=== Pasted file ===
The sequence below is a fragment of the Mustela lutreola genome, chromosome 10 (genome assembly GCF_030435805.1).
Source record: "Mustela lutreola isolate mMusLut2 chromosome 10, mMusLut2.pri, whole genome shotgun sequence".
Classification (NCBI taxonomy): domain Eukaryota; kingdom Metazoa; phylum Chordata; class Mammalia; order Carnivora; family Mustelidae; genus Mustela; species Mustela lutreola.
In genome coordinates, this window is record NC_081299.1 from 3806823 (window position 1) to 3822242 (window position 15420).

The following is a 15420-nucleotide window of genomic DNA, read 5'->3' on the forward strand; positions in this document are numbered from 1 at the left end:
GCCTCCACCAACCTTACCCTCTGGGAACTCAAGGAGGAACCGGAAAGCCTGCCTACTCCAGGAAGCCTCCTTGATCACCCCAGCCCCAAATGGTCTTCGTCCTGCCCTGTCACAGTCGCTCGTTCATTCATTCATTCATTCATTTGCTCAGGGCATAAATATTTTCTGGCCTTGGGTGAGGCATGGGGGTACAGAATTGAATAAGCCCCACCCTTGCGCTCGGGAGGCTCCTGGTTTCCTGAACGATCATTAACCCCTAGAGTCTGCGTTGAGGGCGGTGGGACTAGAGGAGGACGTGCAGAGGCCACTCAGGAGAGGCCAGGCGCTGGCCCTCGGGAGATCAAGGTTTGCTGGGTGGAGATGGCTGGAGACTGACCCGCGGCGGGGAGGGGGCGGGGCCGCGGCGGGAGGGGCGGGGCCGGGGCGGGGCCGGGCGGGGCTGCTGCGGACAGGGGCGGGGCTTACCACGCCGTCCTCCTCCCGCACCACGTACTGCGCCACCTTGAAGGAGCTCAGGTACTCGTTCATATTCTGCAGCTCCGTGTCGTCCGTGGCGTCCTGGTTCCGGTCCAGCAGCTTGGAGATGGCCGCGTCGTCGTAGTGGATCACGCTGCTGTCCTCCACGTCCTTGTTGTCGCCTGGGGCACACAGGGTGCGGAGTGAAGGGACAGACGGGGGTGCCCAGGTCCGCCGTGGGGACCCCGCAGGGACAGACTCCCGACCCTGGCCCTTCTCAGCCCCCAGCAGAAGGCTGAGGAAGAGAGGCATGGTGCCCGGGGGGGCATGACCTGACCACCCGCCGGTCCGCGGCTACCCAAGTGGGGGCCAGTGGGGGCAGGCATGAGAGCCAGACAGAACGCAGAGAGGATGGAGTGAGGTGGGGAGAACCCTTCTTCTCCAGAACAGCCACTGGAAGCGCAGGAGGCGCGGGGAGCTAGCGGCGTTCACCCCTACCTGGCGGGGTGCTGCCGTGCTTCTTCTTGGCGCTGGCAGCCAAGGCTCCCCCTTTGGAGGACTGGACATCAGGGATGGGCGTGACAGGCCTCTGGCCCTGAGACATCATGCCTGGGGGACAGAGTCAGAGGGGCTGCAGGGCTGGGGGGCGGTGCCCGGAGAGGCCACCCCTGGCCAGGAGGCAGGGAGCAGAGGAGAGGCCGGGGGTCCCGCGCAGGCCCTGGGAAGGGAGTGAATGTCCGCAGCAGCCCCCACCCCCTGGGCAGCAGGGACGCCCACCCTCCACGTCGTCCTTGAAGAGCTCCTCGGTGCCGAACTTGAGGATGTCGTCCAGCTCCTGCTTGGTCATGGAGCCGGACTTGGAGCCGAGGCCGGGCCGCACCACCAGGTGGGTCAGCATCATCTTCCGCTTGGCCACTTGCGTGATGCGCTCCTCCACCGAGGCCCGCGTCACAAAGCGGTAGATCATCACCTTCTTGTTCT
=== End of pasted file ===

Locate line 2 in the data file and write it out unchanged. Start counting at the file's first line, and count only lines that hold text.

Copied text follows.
Source record: "Mustela lutreola isolate mMusLut2 chromosome 10, mMusLut2.pri, whole genome shotgun sequence".